April 26th saw the 32nd anniversary of the 1986 Chernobyl Nuclear Disaster, with the explosion of the Reactor 4 of the Chernobyl Nuclear Power Plant in Ukraine causing the direct deaths of 31 people, the spreading of radioactive clouds across Europe, and the effective decommissioning of 19 miles of land in all directions from the plant. Thirty-two years later, a dual reading of the landscape is formed: one of engineering extremes, and one of eeriness and desolation.
As the anniversary of the disaster and its fallout passes, we have explored the past, present, and future of the architecture of Chernobyl, charting the journey of a landscape which has burned and smoldered, but may yet rise from the ashes.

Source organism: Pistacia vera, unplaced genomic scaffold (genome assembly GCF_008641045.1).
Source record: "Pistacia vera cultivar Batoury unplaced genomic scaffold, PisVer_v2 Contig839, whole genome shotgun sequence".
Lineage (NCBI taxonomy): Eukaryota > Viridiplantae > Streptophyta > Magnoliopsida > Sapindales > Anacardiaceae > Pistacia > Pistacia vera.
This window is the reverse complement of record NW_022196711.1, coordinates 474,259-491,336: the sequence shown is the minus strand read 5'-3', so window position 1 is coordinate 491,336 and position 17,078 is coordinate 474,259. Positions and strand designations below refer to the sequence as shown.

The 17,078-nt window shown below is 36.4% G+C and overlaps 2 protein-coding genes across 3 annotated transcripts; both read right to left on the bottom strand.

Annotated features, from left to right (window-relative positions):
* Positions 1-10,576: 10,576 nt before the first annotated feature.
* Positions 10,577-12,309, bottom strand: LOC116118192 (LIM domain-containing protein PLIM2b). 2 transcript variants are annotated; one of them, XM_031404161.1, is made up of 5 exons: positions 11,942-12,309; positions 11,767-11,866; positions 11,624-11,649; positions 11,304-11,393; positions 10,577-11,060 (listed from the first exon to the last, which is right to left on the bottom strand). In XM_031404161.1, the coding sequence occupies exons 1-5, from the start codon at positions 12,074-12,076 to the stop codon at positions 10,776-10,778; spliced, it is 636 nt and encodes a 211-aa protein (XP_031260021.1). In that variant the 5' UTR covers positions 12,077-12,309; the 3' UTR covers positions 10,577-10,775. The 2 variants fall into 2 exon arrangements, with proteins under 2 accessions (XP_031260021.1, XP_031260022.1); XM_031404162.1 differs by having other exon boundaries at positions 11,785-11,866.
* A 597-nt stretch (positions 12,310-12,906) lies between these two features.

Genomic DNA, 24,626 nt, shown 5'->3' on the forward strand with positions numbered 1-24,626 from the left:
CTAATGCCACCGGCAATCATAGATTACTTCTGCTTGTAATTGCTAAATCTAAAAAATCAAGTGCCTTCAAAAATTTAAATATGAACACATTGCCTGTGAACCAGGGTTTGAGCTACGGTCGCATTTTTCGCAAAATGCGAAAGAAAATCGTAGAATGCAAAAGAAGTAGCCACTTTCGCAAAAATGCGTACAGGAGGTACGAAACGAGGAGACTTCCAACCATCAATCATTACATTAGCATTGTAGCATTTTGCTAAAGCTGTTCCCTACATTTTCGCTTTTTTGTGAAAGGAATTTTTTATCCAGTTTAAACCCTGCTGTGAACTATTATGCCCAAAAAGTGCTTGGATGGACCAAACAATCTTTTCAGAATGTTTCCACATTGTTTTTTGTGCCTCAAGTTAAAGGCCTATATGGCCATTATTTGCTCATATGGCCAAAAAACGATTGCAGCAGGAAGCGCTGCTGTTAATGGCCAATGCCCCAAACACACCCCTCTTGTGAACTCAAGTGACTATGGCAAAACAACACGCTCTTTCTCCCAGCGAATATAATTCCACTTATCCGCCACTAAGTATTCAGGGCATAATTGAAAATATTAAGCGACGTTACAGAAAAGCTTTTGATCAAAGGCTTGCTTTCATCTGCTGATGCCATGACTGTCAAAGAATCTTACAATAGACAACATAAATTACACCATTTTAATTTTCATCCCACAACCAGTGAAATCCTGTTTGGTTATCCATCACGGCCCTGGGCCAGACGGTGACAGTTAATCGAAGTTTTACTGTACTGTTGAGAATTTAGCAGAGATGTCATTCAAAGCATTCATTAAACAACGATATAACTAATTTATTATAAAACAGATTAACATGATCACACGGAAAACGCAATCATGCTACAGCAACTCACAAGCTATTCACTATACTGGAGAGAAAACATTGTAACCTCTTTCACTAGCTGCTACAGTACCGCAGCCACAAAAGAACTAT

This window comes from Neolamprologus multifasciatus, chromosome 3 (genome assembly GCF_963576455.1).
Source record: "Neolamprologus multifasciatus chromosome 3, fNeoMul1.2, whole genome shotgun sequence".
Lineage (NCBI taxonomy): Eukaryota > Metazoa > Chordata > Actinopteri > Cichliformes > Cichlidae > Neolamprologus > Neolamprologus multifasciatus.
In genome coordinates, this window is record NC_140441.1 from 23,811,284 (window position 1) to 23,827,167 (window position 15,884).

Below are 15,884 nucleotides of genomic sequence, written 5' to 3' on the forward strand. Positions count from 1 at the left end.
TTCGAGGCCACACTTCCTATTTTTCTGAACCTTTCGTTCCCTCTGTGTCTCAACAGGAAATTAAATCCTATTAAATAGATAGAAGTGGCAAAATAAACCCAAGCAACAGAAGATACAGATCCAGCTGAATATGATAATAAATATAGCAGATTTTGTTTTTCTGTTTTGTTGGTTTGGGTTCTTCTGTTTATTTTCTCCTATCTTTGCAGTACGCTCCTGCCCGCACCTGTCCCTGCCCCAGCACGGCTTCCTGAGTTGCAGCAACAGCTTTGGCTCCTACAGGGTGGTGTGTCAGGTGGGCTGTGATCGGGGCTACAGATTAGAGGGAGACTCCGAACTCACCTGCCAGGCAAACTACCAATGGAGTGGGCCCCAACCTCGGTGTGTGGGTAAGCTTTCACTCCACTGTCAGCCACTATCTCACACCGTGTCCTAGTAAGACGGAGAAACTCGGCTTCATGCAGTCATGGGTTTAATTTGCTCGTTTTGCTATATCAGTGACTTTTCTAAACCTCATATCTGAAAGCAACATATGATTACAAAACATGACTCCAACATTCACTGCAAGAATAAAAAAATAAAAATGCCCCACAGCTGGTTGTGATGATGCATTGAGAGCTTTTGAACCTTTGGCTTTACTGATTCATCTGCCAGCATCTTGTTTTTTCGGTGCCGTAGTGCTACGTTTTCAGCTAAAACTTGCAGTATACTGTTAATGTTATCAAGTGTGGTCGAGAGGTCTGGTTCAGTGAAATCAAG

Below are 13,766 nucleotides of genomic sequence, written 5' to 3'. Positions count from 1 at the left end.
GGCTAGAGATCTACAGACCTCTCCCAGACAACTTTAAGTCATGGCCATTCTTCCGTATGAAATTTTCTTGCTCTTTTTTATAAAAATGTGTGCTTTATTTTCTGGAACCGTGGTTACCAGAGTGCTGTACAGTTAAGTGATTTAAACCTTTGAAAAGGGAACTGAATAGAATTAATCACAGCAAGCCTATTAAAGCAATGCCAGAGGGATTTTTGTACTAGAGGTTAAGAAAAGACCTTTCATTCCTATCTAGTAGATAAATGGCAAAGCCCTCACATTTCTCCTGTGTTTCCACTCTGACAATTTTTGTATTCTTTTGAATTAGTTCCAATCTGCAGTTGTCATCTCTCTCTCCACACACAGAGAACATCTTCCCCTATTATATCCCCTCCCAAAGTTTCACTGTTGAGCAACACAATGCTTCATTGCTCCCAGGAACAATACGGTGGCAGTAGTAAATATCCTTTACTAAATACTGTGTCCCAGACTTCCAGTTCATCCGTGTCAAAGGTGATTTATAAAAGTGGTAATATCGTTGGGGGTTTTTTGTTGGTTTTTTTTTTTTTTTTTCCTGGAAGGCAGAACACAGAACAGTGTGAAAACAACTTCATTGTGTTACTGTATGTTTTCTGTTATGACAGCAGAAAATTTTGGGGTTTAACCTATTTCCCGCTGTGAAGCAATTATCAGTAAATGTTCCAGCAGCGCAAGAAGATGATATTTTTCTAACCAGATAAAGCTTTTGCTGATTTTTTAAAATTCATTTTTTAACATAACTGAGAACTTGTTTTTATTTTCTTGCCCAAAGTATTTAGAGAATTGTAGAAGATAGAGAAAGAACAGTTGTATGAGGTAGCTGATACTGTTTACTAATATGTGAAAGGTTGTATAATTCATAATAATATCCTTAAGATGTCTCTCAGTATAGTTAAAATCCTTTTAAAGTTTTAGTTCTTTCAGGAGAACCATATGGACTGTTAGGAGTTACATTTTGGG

The 2017 Visiting School to Chile aims at studying from architectural, urban, and territorial perspectives, a series of infrastructures that since the 1960s have been installed in Rapa Nui (Easter Island) because of its extraordinary strategic location in the South Pacific Ocean. These include satellite tracking equipment, seismology and GPS tools, and radio-nuclear detection instruments that came to define global technological projects in the island. In particular, the workshop will focus its attention in the Mataveri Airport which – being the remotest runway in the world – was paved in the 1960s by the United States for the installation of a (currently abandoned) strategic base and extended again by NASA in the 1980s to become emergency landing for space shuttles. The island, in opposition to usual associations to isolation, was instead expedient for the setting of larger technological networks.